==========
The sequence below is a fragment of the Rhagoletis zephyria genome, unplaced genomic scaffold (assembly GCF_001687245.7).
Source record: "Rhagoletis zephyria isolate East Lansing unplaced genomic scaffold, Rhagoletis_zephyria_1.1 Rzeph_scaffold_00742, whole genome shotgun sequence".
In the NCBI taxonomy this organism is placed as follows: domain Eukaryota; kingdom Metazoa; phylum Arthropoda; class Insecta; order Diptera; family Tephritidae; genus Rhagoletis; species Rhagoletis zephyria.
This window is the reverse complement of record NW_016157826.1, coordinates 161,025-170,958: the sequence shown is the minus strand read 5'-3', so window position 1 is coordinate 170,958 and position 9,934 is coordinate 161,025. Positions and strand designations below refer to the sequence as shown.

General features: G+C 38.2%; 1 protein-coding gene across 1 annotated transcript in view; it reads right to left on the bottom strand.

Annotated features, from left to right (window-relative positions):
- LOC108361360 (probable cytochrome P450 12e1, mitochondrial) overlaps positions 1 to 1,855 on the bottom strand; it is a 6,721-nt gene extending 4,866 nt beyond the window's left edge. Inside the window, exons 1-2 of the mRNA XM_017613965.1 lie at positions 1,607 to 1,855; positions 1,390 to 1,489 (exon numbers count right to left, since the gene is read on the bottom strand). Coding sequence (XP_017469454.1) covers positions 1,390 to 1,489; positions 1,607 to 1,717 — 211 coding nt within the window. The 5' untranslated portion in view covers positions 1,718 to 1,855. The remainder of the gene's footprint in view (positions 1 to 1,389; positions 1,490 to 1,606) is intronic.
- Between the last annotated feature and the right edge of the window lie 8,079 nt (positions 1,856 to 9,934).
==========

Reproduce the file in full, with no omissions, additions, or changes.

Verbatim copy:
The sequence below is a fragment of the Rhagoletis zephyria genome, unplaced genomic scaffold (assembly GCF_001687245.7).
Source record: "Rhagoletis zephyria isolate East Lansing unplaced genomic scaffold, Rhagoletis_zephyria_1.1 Rzeph_scaffold_00742, whole genome shotgun sequence".
In the NCBI taxonomy this organism is placed as follows: domain Eukaryota; kingdom Metazoa; phylum Arthropoda; class Insecta; order Diptera; family Tephritidae; genus Rhagoletis; species Rhagoletis zephyria.
This window is the reverse complement of record NW_016157826.1, coordinates 161,025-170,958: the sequence shown is the minus strand read 5'-3', so window position 1 is coordinate 170,958 and position 9,934 is coordinate 161,025. Positions and strand designations below refer to the sequence as shown.

General features: G+C 38.2%; 1 protein-coding gene across 1 annotated transcript in view; it reads right to left on the bottom strand.

Annotated features, from left to right (window-relative positions):
- LOC108361360 (probable cytochrome P450 12e1, mitochondrial) overlaps positions 1 to 1,855 on the bottom strand; it is a 6,721-nt gene extending 4,866 nt beyond the window's left edge. Inside the window, exons 1-2 of the mRNA XM_017613965.1 lie at positions 1,607 to 1,855; positions 1,390 to 1,489 (exon numbers count right to left, since the gene is read on the bottom strand). Coding sequence (XP_017469454.1) covers positions 1,390 to 1,489; positions 1,607 to 1,717 — 211 coding nt within the window. The 5' untranslated portion in view covers positions 1,718 to 1,855. The remainder of the gene's footprint in view (positions 1 to 1,389; positions 1,490 to 1,606) is intronic.
- Between the last annotated feature and the right edge of the window lie 8,079 nt (positions 1,856 to 9,934).